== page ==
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Marquette Wire

The student news site of Marquette University

Marquette Wire

The student news site of Marquette University

Marquette Wire

Solving the MLB elbow crisis

In the 1970s, pitching in the MLB was at a sweet spot. Legendary pitchers like Nolan Ryan and Gaylord Perry would routinely pitch for complete games and injuries were much less common than they are today.

In recent years, there has been a trend of pitchers getting hurt early in the season. The best pitchers are deemed lucky if they can get through a year without a season-ending injury. 

With many changes to the balls, rules and analytics pushing pitchers harder than ever before, the verdict is still out for what is causing this sudden uptick in arm injuries.

Fast forward to the infant stages of the 2024 season and many of the top aces around the league are already down for the count with injuries to their throwing arm.

All-Stars Spencer Strider and Shane Bieber along with upcoming star Eury Pérez all tore their UCL this season and will miss the entire season. In fact, 35% of MLB pitchers in 2023 suffered a UCL injury in their career.

This elbow crisis has only been getting worse. It is still a mystery of why so many pitchers are getting hurt but there are a lot of theories.

 In 2002, the average fastball speed was 89 miles an hour. By 2023, it was all the way up to 94.

Maybe it was flamethrower Aroldis Chapman reaching 105 on his heater, but front offices around the league decided that velocity was key and paid the big bucks to the guys that could throw with some gas to it. 

Many pitchers pitched their ideas on the effect of the push for maximum velocity. “There is a strong correlation between velocity and arm injuries. But there is also a strong correlation between velocity and not hitting the ball,” Steven Wilson, White Sox reliever, said.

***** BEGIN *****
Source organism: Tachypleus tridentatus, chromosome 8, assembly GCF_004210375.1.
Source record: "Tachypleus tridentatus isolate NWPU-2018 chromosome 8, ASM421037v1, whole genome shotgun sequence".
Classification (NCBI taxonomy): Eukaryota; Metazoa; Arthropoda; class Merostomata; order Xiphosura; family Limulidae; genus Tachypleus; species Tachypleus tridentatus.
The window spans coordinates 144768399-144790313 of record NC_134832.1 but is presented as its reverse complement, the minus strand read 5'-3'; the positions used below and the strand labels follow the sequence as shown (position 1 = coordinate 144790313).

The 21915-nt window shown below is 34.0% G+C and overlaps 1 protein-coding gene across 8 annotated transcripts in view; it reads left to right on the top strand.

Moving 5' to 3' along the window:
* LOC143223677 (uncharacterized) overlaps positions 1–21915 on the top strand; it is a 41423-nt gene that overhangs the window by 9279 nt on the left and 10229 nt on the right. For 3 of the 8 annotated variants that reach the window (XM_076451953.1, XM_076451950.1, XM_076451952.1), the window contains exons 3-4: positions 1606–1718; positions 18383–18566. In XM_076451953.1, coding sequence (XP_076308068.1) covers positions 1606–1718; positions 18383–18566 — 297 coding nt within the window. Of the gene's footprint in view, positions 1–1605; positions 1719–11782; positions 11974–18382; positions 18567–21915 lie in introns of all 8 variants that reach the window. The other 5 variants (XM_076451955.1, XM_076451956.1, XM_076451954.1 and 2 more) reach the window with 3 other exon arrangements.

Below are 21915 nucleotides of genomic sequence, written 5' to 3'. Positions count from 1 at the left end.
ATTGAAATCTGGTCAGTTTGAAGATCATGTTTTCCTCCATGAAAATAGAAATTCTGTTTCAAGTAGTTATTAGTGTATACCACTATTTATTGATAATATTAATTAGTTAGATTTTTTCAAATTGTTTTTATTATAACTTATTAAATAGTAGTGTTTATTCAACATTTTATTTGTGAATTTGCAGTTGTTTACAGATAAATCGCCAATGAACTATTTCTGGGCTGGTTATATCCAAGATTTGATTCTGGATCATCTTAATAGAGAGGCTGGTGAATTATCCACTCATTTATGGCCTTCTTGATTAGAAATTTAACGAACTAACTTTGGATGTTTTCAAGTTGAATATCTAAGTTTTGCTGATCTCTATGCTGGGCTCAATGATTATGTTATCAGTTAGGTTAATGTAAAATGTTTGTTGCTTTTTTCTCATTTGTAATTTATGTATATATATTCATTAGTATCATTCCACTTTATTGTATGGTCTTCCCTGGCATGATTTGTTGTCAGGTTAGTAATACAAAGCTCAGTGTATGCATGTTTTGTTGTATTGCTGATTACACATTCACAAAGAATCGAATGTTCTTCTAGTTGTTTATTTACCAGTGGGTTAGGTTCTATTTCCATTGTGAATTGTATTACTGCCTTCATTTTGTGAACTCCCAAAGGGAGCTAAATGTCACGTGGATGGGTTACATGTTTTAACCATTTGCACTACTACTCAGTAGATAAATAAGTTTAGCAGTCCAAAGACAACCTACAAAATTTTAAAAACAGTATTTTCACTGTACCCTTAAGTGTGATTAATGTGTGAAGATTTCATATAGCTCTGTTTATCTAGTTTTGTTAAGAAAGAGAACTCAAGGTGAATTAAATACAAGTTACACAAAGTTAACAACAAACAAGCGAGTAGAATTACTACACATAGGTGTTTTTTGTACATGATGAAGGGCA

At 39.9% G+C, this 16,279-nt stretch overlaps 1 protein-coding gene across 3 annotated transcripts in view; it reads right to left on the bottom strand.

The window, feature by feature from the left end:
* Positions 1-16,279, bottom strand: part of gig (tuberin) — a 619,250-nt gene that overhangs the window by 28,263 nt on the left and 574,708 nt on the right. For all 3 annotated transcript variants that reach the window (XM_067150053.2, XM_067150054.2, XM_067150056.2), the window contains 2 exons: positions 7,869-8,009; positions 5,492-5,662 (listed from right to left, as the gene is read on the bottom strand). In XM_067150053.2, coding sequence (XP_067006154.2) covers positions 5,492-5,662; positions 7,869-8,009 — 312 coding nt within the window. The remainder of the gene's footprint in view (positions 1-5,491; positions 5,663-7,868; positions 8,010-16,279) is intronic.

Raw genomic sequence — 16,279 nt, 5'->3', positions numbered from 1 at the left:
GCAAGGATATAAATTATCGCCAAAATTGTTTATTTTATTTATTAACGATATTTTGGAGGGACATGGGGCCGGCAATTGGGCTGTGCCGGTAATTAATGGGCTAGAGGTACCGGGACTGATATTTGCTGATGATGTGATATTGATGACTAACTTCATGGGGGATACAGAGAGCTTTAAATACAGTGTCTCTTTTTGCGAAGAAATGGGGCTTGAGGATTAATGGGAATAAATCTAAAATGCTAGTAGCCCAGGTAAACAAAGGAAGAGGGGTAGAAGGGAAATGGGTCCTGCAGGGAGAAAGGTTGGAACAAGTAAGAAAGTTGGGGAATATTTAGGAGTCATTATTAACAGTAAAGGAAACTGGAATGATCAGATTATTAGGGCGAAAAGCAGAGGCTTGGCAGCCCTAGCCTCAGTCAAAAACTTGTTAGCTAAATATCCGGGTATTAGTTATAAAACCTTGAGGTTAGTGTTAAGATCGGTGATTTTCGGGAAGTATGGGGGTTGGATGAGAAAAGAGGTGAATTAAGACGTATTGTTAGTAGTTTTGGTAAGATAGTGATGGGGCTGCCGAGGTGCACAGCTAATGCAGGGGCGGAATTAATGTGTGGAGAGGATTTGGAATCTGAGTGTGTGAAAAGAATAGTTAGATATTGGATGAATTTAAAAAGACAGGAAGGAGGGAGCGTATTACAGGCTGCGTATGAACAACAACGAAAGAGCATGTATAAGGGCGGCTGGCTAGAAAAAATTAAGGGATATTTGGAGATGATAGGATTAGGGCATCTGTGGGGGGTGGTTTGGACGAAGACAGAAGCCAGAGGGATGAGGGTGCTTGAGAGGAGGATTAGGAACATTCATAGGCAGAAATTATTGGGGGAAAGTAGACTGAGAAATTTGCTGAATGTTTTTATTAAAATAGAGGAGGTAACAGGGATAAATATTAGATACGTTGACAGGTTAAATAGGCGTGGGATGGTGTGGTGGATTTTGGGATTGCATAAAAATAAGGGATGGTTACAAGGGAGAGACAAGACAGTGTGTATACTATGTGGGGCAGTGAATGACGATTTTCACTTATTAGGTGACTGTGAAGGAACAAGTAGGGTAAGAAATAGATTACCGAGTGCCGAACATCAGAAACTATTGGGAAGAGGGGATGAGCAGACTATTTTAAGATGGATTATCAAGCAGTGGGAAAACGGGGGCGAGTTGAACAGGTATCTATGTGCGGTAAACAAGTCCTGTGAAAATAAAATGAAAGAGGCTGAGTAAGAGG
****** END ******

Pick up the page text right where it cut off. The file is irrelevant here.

Tommy John, a 4-time All-Star pitcher in the 70s, underwent groundbreaking UCL reconstruction surgery in 1974, allowing him to pitch for 13 more seasons.

Previously, players often relied on painkillers instead of surgery. Mickey Mantle and Sandy Koufax famously endured career-limiting injuries without such advancements.

The harder they throw, the more their numbers improve while their ligaments deal with the consequences. Throwing with full intention to reach new high speeds can lead to extreme damage on the unprepared arm. 

The MLB has been undergoing a lot of change in the past few seasons in attempts to fix their dying fanbase. 

One huge change was sticky substances being banned. Pitchers all around the league would create concoctions of sticky stuff that they would rub on the ball during their outings to hit new record spin rates. The harder you can spin the ball, the harder it is to hit. 

Watching their sport slowly fade into irrelevancy made the MLB think hard and fast about change. All substances were banned and pitchers were routinely checked on their way to their dugouts.

After a few suspensions, and one pair of pants pulled down, many pitchers complained that they could no longer grip the ball. Many viewed them as cheaters getting exposed, but in the mean time, a lot of pitchers were suffering injuries.

The overexertion from pitchers attempting to reach max spin rates without any external help led to elbows being overworked.

The next change was the pitch clock. In an attempt to appeal to casual fans, pitchers felt more and more rushed and their bodies couldn’t keep up with their pace.

Analytics are the real driving force in the recent fundamental changes done in baseball. You can blame “Moneyball” for every player down to the minor leagues knowing their spin rates, or obscure stats like xERA or OPS+. 

Every front office is turning their focus to analytics. Pitchers performing better on paper are now beating out the old fashioned methods many teams still deployed. 

Sweepers, slambios, airbenders and ghost-forks are just a few types of unique pitches recently invented. The fixation on finding new off-speed pitches and creating a bountiful resume of pitches is leading to pitchers not being prepared to throw everything hard enough.

The MLB should stick with the basics and stop pushing pitchers past their limits. Some of the best in the game are sitting out entire seasons due to an obsession with advanced numbers and pushing the limits. Throwing at comfortable speeds and on their own time may allow pitchers to stay healthy.

This story was written by Conor McPherson. He can be reached by email at [email protected] or on X at @ConorMcPherson.

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